‘Unusual’ cancers emerged after pandemic. Doctors ask if covid is to blame.

ROCK HILL, S.C. — Kashyap Patel looked forward to his team’s Friday lunches. All the doctors from his oncology practice would gather in the open-air courtyard, under the shade of a large magnolia tree, and catch up. The atmosphere was rather light and optimistic. But that week he was in distress.

It was 2021, a year into the coronavirus pandemic, and as he slid into a chair, Patel shared that he had just seen a patient in his 40s with cholangiocarcinoma, a rare and rare cancer. deadly bile duct disease that usually strikes people in their 70s and 80s. At first there was silence, then one colleague after another said that they had recently treated patients with similar diagnoses. Less than a year after that meeting, the office had recorded seven such cases.

“I’ve been practicing for 23 years and I’ve never seen anything like this,” Patel, CEO of Carolina Blood and Cancer Care Associates, later recalled. Asutosh Gor, another oncologist, agrees: “We were all shaken. »

There were other oddities, too: several patients with multiple types of cancer appearing almost simultaneously, and more than a dozen new cases of other rare cancers.

Increasingly, Patel found himself with a troubling thought: Could the coronavirus be inflamed? the embers of cancer?

The rise in advanced aggressive cancers since the start of the pandemic is confirmed by some early national data and by a number of major cancer institutions. Many experts have mostly dismissed this trend as an expected consequence of the healthcare disruptions that began in 2020.

The idea that certain viruses can cause or accelerate cancer is not new. Scientists have recognized this possibility since the 1960s, and today researchers estimate that 15 to 20 percent of all cancers worldwide arise from infectious agents such as HPV, Epstein-Barr and Hepatitis B.

It will likely be many years before the world has conclusive answers about whether the coronavirus is complicit in the increase in cancer cases, but Patel and other concerned scientists are calling on the U.S. government to make this question a priority , knowing that it could affect treatment and management. millions of cancer patients for decades to come.

“We are completely understudying this virus,” said Douglas C. Wallace, a geneticist and evolutionary biologist at the University of Pennsylvania. “The effects of this repeated phenomenon throughout our lives will be much greater than people think.”

But there is no real data linking SARS-CoV-2 to cancer, and some scientists remain skeptical.

John T. Schiller, a researcher at the National Institutes of Health and a pioneer in the study of cancer-causing viruses, said pathogens known to cause cancer persist in the body long term. But the class of respiratory viruses that includes influenza and RSV — a family that coronavirus is a part of — infect a patient then usually disappears instead of lingering and does not appear to cause cancer.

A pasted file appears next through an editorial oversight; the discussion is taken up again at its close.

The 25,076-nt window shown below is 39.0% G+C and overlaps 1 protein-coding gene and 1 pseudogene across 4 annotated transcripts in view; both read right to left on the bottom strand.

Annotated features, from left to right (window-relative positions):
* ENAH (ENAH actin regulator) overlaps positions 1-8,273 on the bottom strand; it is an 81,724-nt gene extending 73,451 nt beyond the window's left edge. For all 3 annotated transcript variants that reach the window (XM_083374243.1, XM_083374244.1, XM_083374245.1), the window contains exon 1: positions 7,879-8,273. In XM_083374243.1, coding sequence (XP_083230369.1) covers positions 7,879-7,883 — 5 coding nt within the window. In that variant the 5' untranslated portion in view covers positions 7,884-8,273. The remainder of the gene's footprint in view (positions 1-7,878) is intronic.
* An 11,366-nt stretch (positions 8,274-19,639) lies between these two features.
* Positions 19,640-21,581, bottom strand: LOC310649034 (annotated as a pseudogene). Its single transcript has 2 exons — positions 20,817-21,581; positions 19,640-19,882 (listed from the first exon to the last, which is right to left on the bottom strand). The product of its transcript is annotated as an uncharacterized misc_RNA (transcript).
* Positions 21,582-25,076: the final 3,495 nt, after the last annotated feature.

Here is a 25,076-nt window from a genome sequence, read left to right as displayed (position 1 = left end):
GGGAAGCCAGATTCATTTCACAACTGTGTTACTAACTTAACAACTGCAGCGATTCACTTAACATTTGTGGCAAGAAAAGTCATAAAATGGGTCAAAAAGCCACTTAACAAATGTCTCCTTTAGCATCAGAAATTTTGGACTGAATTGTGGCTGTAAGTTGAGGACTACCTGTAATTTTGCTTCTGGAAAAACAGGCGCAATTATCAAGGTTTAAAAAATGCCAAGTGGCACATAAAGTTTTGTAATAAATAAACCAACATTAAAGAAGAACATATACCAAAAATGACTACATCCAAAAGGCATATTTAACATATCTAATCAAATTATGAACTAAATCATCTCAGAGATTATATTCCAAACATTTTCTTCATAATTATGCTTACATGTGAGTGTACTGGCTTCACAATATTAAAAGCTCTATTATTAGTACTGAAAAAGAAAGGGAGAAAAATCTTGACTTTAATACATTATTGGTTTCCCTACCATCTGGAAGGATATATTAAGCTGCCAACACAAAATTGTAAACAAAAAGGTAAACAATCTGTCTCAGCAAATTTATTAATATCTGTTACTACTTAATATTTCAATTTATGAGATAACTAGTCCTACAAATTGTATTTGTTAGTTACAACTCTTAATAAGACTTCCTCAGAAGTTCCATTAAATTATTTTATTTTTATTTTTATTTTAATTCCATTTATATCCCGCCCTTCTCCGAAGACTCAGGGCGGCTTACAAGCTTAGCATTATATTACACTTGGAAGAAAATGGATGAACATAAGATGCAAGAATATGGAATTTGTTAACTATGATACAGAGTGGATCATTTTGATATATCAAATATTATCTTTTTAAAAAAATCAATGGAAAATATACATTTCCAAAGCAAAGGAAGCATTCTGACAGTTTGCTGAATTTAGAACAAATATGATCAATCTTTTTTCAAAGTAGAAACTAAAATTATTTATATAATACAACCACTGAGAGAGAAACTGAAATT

“You can never say never, but this kind of virus doesn’t suggest it’s involved in cancers,” Schiller said.

David Tuveson, director of the Cancer Center at Cold Spring Harbor Laboratory and former president of the American Association for Cancer Research, said there is no evidence that the coronavirus directly transforms cells to make them cancerous. But that may not be the whole story.

Tuveson said a number of small, early studies — many published in the past nine months — suggest that coronavirus infection can induce an inflammatory cascade and other responses that, in theory, could exacerbate the growth of cancer cells.

He wondered if it might be more of an environmental stressor – such as tobacco, alcohol, asbestos or microplastics.

“Covid destroys the body, and that’s where cancers can appear,” Tuveson said, explaining how autopsy studies of people who died from Covid-19 have shown prematurely aged tissue.

Even as the first wave of the coronavirus hit the United States, public health officials predicted a surge in cancer cases. A Lancet Oncology article analyzed a national registry showing an increase in stage 4 disease — the most severe — for many types of cancer in late 2020. Baptist Health Miami Cancer Institute, UC San Diego Health and other major institutions have released data showing a continued increase in late 2020. stage cancers.

Xuesong Han, scientific director of health services research at the American Cancer Society and lead author of the Lancet Oncology study, attributed the jump to people delaying or skipping care because of fears about the virus or for economic reasons, as well as cultural factors. language barriers and discrimination. But Han acknowledged that the biological mechanisms of SARS-CoV-2, the virus that causes covid-19, could be at play.

“I don’t have data to support this opinion,” Han said. “But it’s an important issue to follow.”

“I hope we are wrong”